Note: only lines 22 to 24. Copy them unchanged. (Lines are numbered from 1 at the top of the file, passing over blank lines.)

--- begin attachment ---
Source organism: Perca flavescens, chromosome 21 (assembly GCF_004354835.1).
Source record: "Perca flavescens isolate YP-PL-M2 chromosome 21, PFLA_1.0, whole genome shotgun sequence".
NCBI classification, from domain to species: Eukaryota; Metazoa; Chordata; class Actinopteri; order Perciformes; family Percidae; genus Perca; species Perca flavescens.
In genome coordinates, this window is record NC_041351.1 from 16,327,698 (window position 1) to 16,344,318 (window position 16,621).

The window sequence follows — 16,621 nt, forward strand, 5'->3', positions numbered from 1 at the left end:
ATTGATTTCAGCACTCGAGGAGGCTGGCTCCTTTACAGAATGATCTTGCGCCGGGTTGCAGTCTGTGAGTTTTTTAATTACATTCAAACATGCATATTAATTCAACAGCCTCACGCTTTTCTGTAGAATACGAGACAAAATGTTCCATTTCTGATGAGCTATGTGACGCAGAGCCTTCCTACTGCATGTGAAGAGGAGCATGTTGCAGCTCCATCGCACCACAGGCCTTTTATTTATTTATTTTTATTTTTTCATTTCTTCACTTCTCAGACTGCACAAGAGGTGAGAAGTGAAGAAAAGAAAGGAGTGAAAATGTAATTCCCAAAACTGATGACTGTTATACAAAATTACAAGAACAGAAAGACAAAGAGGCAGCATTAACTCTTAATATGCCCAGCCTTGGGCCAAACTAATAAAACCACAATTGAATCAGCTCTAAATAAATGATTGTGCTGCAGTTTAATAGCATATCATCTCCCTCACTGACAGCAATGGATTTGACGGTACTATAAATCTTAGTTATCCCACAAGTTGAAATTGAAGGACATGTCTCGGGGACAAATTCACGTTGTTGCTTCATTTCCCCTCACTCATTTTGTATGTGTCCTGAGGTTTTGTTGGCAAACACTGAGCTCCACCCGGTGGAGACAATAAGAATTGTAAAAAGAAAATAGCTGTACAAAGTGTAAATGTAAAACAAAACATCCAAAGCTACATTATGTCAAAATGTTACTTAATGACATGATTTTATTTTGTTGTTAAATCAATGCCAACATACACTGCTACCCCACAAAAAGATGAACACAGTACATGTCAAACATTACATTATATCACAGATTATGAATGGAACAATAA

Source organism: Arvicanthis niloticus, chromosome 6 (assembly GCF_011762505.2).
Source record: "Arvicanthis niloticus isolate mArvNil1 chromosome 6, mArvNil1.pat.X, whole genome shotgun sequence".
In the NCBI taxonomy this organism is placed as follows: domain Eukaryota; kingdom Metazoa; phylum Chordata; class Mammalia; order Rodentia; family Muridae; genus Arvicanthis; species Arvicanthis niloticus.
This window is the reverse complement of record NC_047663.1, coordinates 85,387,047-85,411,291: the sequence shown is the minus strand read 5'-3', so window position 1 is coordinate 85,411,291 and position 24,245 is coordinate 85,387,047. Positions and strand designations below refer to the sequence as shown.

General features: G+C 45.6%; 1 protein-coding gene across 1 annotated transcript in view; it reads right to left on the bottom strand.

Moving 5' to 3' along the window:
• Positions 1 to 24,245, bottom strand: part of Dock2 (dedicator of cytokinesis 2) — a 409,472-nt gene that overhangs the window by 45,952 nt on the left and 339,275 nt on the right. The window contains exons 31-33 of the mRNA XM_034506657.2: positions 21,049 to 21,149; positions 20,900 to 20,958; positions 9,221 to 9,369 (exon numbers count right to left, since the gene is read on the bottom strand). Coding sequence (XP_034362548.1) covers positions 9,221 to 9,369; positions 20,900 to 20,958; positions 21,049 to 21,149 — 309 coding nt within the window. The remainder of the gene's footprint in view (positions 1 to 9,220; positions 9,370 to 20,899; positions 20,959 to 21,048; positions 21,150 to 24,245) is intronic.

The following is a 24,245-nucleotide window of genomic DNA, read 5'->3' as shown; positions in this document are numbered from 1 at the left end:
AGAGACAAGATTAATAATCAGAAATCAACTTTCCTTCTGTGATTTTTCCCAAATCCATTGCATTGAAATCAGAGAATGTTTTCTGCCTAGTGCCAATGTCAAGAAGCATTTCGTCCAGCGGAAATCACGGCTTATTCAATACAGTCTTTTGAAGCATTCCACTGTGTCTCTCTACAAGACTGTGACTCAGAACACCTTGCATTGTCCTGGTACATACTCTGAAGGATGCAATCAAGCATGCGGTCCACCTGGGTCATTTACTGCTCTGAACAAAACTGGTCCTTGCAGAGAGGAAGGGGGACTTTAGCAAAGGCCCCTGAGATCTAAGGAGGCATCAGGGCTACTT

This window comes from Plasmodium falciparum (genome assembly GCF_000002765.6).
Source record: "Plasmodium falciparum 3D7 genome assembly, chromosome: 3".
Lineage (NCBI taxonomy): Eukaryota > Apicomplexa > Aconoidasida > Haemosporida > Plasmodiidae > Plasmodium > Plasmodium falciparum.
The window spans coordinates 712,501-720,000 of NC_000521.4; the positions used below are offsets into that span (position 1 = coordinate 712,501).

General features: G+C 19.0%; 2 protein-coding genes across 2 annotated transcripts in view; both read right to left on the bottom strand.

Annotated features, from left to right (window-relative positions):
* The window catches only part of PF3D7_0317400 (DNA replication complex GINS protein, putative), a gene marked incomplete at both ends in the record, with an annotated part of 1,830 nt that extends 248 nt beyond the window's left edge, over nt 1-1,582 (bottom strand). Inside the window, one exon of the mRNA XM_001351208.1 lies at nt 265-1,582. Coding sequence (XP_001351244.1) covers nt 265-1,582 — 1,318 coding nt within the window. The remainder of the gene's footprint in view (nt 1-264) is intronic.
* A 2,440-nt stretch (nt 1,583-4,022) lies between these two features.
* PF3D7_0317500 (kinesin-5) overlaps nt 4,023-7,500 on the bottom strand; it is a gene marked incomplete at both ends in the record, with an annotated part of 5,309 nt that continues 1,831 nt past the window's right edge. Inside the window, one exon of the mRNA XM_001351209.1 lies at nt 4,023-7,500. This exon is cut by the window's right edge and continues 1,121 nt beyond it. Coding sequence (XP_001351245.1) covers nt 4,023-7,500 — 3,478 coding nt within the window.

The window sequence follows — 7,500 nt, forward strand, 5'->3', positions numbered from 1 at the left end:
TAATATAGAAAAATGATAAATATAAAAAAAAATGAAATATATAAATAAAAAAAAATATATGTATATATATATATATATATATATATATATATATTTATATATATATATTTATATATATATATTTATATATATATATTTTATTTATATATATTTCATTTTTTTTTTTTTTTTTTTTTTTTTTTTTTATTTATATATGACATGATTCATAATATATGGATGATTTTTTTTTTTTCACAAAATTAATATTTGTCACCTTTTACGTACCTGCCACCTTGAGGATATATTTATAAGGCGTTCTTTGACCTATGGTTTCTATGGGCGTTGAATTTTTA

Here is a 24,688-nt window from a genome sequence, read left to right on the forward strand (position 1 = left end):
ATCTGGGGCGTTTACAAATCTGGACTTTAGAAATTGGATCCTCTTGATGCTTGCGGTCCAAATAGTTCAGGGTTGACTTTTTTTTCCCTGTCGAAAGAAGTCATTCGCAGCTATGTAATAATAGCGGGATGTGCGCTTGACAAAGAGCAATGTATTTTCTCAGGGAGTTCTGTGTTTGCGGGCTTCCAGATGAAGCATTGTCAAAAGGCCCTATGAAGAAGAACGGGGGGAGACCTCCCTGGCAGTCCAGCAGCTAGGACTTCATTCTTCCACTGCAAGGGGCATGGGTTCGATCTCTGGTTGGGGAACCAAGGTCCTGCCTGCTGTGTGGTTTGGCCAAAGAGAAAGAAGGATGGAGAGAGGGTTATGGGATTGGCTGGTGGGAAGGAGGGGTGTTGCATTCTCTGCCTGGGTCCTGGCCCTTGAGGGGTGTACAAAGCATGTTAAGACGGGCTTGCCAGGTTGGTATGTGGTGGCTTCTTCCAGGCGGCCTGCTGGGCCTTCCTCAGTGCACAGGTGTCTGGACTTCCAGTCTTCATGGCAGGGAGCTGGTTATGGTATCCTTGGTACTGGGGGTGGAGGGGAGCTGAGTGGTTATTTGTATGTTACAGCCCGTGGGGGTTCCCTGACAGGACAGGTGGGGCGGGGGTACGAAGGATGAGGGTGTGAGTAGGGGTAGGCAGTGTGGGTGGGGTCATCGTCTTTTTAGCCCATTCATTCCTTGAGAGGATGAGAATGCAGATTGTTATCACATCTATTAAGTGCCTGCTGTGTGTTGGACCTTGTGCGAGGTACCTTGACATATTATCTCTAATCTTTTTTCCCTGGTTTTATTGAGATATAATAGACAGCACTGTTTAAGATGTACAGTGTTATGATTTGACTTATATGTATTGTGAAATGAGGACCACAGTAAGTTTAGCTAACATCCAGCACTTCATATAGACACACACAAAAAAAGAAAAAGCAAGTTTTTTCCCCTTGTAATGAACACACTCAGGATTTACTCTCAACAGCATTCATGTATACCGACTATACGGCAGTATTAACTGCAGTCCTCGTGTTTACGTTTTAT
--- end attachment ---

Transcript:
* The window catches only part of PF3D7_0317400 (DNA replication complex GINS protein, putative), a gene marked incomplete at both ends in the record, with an annotated part of 1,830 nt that extends 248 nt beyond the window's left edge, over nt 1-1,582 (bottom strand). Inside the window, one exon of the mRNA XM_001351208.1 lies at nt 265-1,582. Coding sequence (XP_001351244.1) covers nt 265-1,582 — 1,318 coding nt within the window. The remainder of the gene's footprint in view (nt 1-264) is intronic.
* A 2,440-nt stretch (nt 1,583-4,022) lies between these two features.
* PF3D7_0317500 (kinesin-5) overlaps nt 4,023-7,500 on the bottom strand; it is a gene marked incomplete at both ends in the record, with an annotated part of 5,309 nt that continues 1,831 nt past the window's right edge. Inside the window, one exon of the mRNA XM_001351209.1 lies at nt 4,023-7,500. This exon is cut by the window's right edge and continues 1,121 nt beyond it. Coding sequence (XP_001351245.1) covers nt 4,023-7,500 — 3,478 coding nt within the window.